Blog Series: Competition Types - Part IV of IV
Welcome back! If you haven’t read any other parts in the series, I’d recommend starting with part one. When planning a business or innovation competition, it’s always a good idea to understand the many different elements available, learning to assemble them in the way that best fits your goals.
In the last blog (part 3), I wrote about a number of alternative competition types including innovation competitions, case study competitions, and hack-a-thons. These are all great formats for groups looking to stay industry specific, solving a problem or soliciting innovation through technology or other means.
This final blog of the series focuses on the different elements that are available for competitions in supplement to the competition types. Once a group has select a format or series of formats for their event, there are a number of other elements that need to be considered, all possibly boosting value for participants.
These are multi-track competitions, mentorship elements, combination events, and prizes.
Engage different groups of applicants with a multi-track competition. From younger students to established community members, everyone has an idea they want to pursue. Give them all a chance to compete against their peers, awarding prizes based on track winner and overall winner. Many groups also like to divide their competitions among disciplines, awarding ideas from the same industry or sector.
For organizations that encompass and support a variety of different industries, a multi-track competition is a perfect solution, splitting the initial vetting processes into industry segments, placing similar applicants into pools for relevant reviewing. There’s no sense in comparing apples or oranges when apples can be compared to other apples. This often concludes with an overall winner, taking the winner of each track and placing them head-to-head. While this does end with an apples to oranges final, it’s a lot easier to compare one or two from each industry and recognizes the top from each.
Constructive feedback is the most important element of many competitions. It provides all applicants a tangible takeaway, giving them the foundation for business actualization. Include a round strictly for subjective feedback, allowing competitors to edit their application after the round concludes. Or provide feedback at the end of the competition, allowing competitors to know where they can improve.
I would argue this is the most important element of any business centered competition. So many times, applicants are not awarded valuable feedback, therefore continually making the same mistakes. By adding mentorship elements to a competition, organizations can provide a tangible takeaway for all applicants, maximizing value and engagement. What’s more, this also serves as a fantastic way to build a network around the program, connecting applicants, reviewers, and community members.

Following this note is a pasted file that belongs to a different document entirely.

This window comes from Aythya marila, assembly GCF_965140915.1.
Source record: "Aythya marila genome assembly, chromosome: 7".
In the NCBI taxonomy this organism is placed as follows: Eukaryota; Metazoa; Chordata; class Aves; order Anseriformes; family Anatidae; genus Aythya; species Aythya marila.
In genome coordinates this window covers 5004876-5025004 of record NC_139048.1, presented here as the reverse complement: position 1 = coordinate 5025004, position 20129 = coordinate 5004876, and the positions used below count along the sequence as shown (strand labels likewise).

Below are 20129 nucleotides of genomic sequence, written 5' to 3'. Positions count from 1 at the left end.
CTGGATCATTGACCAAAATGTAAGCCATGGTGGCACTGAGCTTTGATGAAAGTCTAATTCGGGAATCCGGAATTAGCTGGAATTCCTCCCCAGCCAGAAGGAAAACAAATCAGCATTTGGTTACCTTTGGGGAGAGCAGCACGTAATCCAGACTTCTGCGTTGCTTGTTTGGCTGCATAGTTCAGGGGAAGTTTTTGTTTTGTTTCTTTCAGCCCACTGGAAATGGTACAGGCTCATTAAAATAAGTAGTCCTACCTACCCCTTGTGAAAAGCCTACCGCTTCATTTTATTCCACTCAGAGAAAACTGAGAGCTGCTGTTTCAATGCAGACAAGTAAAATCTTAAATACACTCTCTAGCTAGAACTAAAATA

Many engaging events combine several of the competition types to create a unique experience for applicants. One example would be a business plan competition with a business pitch competition. Applications would be scored not only on their plans, but also their ability to present their ideas.
I’ve already written a good deal about combination events, but it deserves a lot of attention. To maximize the effectiveness of competitions, it’s always a good idea to combine a number of different elements specifically designed to accomplish the programs goals. For instance, let’s say that business actualization is the goal. An interesting structure would be a first round business idea, second round full business plan, third round mentorship, and final round business pitch. By combining all of these different elements, organizations can provide a variety of different experiences and deliverables to applicants, even forming lasting relationships with community mentors. This theory can be applied for a variety of different events, from innovation to awards.
Prizes are a great way of providing incentive for applicants to apply. Cash prizes are a great way of building excitement, but do not have to be the only option. Other great prize packages can include acceptance into an incubator, scholarships, tickets to entrepreneurship conferences, or free business support or services. In fact, constructive feedback is a great prize in itself!
Lastly, no event is complete without some sort of incentive. But the purpose of this segment is not to tell you how much money you have to give winners. Sure, money is a great incentive, but there are countless other prizes that promote engagement in programs. A few ideas might be, acceptance into a local incubator, scholarships, business services from local b2b organizations, or equipment. Again, as I mentioned above, feedback is the best prize (though not always the most enticing), allowing everyone involved to take something home.
Has our blog series given you the itch to run a competition of your own?
We would love to chat with you about how to engage partipants through any number of competition types.